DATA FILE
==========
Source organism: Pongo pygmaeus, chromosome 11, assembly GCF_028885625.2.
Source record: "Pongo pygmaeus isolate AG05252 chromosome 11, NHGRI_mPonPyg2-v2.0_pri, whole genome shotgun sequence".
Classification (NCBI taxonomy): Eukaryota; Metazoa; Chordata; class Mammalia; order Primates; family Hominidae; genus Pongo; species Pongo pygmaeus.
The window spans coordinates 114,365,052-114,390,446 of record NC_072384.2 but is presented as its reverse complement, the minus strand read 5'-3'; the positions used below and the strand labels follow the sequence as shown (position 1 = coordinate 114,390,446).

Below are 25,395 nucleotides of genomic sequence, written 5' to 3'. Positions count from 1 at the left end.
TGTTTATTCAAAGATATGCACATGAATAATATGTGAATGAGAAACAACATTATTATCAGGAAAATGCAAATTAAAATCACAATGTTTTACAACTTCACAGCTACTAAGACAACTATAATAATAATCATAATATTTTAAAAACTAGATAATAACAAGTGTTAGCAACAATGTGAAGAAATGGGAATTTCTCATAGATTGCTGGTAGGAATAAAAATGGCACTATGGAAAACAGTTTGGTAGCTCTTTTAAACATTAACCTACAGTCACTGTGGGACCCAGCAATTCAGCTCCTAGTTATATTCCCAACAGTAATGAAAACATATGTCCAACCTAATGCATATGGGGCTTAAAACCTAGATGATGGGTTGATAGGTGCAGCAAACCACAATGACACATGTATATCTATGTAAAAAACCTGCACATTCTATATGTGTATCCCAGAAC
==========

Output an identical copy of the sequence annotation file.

Source organism: Pongo pygmaeus, chromosome 11, assembly GCF_028885625.2.
Source record: "Pongo pygmaeus isolate AG05252 chromosome 11, NHGRI_mPonPyg2-v2.0_pri, whole genome shotgun sequence".
Classification (NCBI taxonomy): Eukaryota; Metazoa; Chordata; class Mammalia; order Primates; family Hominidae; genus Pongo; species Pongo pygmaeus.
The window spans coordinates 114,365,052-114,390,446 of record NC_072384.2 but is presented as its reverse complement, the minus strand read 5'-3'; the positions used below and the strand labels follow the sequence as shown (position 1 = coordinate 114,390,446).

Below are 25,395 nucleotides of genomic sequence, written 5' to 3'. Positions count from 1 at the left end.
TGTTTATTCAAAGATATGCACATGAATAATATGTGAATGAGAAACAACATTATTATCAGGAAAATGCAAATTAAAATCACAATGTTTTACAACTTCACAGCTACTAAGACAACTATAATAATAATCATAATATTTTAAAAACTAGATAATAACAAGTGTTAGCAACAATGTGAAGAAATGGGAATTTCTCATAGATTGCTGGTAGGAATAAAAATGGCACTATGGAAAACAGTTTGGTAGCTCTTTTAAACATTAACCTACAGTCACTGTGGGACCCAGCAATTCAGCTCCTAGTTATATTCCCAACAGTAATGAAAACATATGTCCAACCTAATGCATATGGGGCTTAAAACCTAGATGATGGGTTGATAGGTGCAGCAAACCACAATGACACATGTATATCTATGTAAAAAACCTGCACATTCTATATGTGTATCCCAGAAC